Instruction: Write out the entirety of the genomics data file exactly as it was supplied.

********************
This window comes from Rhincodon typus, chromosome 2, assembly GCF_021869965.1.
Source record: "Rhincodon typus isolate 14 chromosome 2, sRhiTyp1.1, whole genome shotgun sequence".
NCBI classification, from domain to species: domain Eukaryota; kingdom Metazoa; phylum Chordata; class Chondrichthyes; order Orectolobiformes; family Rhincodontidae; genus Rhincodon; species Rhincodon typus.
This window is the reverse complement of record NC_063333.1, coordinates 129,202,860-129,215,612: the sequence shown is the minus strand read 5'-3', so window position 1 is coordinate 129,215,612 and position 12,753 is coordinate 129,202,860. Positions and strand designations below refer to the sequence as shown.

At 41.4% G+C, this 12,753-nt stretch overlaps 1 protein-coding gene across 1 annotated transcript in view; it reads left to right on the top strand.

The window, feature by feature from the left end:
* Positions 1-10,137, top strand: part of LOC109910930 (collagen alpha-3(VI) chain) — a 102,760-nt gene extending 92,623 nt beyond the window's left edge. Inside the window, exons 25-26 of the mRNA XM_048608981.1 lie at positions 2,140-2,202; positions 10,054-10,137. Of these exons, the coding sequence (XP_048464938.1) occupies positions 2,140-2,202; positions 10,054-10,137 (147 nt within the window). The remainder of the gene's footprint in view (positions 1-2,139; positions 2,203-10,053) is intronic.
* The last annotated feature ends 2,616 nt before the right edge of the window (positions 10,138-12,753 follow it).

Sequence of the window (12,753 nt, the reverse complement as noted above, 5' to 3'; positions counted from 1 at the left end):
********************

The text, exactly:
This window comes from Rhincodon typus, chromosome 2, assembly GCF_021869965.1.
Source record: "Rhincodon typus isolate 14 chromosome 2, sRhiTyp1.1, whole genome shotgun sequence".
NCBI classification, from domain to species: domain Eukaryota; kingdom Metazoa; phylum Chordata; class Chondrichthyes; order Orectolobiformes; family Rhincodontidae; genus Rhincodon; species Rhincodon typus.
This window is the reverse complement of record NC_063333.1, coordinates 129,202,860-129,215,612: the sequence shown is the minus strand read 5'-3', so window position 1 is coordinate 129,215,612 and position 12,753 is coordinate 129,202,860. Positions and strand designations below refer to the sequence as shown.

At 41.4% G+C, this 12,753-nt stretch overlaps 1 protein-coding gene across 1 annotated transcript in view; it reads left to right on the top strand.

The window, feature by feature from the left end:
* Positions 1-10,137, top strand: part of LOC109910930 (collagen alpha-3(VI) chain) — a 102,760-nt gene extending 92,623 nt beyond the window's left edge. Inside the window, exons 25-26 of the mRNA XM_048608981.1 lie at positions 2,140-2,202; positions 10,054-10,137. Of these exons, the coding sequence (XP_048464938.1) occupies positions 2,140-2,202; positions 10,054-10,137 (147 nt within the window). The remainder of the gene's footprint in view (positions 1-2,139; positions 2,203-10,053) is intronic.
* The last annotated feature ends 2,616 nt before the right edge of the window (positions 10,138-12,753 follow it).

Sequence of the window (12,753 nt, the reverse complement as noted above, 5' to 3'; positions counted from 1 at the left end):